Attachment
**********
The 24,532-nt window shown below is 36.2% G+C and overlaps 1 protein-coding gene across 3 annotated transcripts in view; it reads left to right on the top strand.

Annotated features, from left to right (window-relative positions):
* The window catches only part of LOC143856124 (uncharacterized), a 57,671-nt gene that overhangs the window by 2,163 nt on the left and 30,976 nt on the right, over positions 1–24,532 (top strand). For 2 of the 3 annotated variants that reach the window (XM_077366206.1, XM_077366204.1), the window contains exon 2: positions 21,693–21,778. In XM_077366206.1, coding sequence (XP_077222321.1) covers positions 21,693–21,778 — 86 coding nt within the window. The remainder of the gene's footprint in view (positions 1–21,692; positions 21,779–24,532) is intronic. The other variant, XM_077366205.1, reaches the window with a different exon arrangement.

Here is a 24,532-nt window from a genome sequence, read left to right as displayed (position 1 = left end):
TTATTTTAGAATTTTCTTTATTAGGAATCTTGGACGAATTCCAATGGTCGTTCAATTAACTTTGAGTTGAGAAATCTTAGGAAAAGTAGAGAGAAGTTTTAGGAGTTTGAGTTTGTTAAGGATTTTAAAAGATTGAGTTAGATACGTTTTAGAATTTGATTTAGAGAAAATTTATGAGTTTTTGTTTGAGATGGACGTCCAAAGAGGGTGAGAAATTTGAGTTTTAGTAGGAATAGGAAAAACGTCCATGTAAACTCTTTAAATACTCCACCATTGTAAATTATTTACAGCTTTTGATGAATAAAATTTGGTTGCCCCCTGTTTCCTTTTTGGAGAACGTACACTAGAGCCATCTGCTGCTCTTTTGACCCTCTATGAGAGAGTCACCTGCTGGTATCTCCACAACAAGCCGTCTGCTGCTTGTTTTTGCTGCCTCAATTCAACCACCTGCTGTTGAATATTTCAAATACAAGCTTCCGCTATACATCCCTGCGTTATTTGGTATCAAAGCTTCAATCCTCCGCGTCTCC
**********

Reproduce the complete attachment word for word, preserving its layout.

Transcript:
The 24,532-nt window shown below is 36.2% G+C and overlaps 1 protein-coding gene across 3 annotated transcripts in view; it reads left to right on the top strand.

Annotated features, from left to right (window-relative positions):
* The window catches only part of LOC143856124 (uncharacterized), a 57,671-nt gene that overhangs the window by 2,163 nt on the left and 30,976 nt on the right, over positions 1–24,532 (top strand). For 2 of the 3 annotated variants that reach the window (XM_077366206.1, XM_077366204.1), the window contains exon 2: positions 21,693–21,778. In XM_077366206.1, coding sequence (XP_077222321.1) covers positions 21,693–21,778 — 86 coding nt within the window. The remainder of the gene's footprint in view (positions 1–21,692; positions 21,779–24,532) is intronic. The other variant, XM_077366205.1, reaches the window with a different exon arrangement.

Here is a 24,532-nt window from a genome sequence, read left to right as displayed (position 1 = left end):
TTATTTTAGAATTTTCTTTATTAGGAATCTTGGACGAATTCCAATGGTCGTTCAATTAACTTTGAGTTGAGAAATCTTAGGAAAAGTAGAGAGAAGTTTTAGGAGTTTGAGTTTGTTAAGGATTTTAAAAGATTGAGTTAGATACGTTTTAGAATTTGATTTAGAGAAAATTTATGAGTTTTTGTTTGAGATGGACGTCCAAAGAGGGTGAGAAATTTGAGTTTTAGTAGGAATAGGAAAAACGTCCATGTAAACTCTTTAAATACTCCACCATTGTAAATTATTTACAGCTTTTGATGAATAAAATTTGGTTGCCCCCTGTTTCCTTTTTGGAGAACGTACACTAGAGCCATCTGCTGCTCTTTTGACCCTCTATGAGAGAGTCACCTGCTGGTATCTCCACAACAAGCCGTCTGCTGCTTGTTTTTGCTGCCTCAATTCAACCACCTGCTGTTGAATATTTCAAATACAAGCTTCCGCTATACATCCCTGCGTTATTTGGTATCAAAGCTTCAATCCTCCGCGTCTCC